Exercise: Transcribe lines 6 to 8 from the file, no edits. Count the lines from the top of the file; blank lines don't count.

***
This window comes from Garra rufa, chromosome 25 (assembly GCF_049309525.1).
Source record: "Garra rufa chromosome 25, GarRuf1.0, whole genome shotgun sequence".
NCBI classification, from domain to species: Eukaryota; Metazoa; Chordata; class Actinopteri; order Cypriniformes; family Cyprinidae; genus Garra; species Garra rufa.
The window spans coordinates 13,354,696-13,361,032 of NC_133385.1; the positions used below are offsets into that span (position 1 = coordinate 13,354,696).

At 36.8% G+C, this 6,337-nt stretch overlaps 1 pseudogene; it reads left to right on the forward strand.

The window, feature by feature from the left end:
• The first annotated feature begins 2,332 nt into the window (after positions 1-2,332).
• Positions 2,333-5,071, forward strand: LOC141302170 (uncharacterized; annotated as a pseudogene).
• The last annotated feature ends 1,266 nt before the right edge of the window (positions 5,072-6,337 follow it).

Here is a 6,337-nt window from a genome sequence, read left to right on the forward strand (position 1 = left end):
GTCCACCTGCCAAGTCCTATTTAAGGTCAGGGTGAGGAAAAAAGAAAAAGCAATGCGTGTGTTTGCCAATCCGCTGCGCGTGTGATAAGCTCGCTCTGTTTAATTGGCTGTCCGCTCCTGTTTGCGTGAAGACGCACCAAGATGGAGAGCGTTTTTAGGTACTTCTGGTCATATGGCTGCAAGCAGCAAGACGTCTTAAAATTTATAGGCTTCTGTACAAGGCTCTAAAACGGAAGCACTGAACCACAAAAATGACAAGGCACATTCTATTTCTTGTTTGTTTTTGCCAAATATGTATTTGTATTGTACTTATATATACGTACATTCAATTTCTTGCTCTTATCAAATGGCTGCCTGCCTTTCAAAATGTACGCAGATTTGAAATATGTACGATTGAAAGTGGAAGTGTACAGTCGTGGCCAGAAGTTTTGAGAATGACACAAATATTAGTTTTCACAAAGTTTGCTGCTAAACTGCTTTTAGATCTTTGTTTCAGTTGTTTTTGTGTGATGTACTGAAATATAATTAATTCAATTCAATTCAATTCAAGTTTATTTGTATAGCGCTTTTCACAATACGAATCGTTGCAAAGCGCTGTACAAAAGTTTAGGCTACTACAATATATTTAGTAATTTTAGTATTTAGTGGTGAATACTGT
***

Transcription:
The window, feature by feature from the left end:
• The first annotated feature begins 2,332 nt into the window (after positions 1-2,332).
• Positions 2,333-5,071, forward strand: LOC141302170 (uncharacterized; annotated as a pseudogene).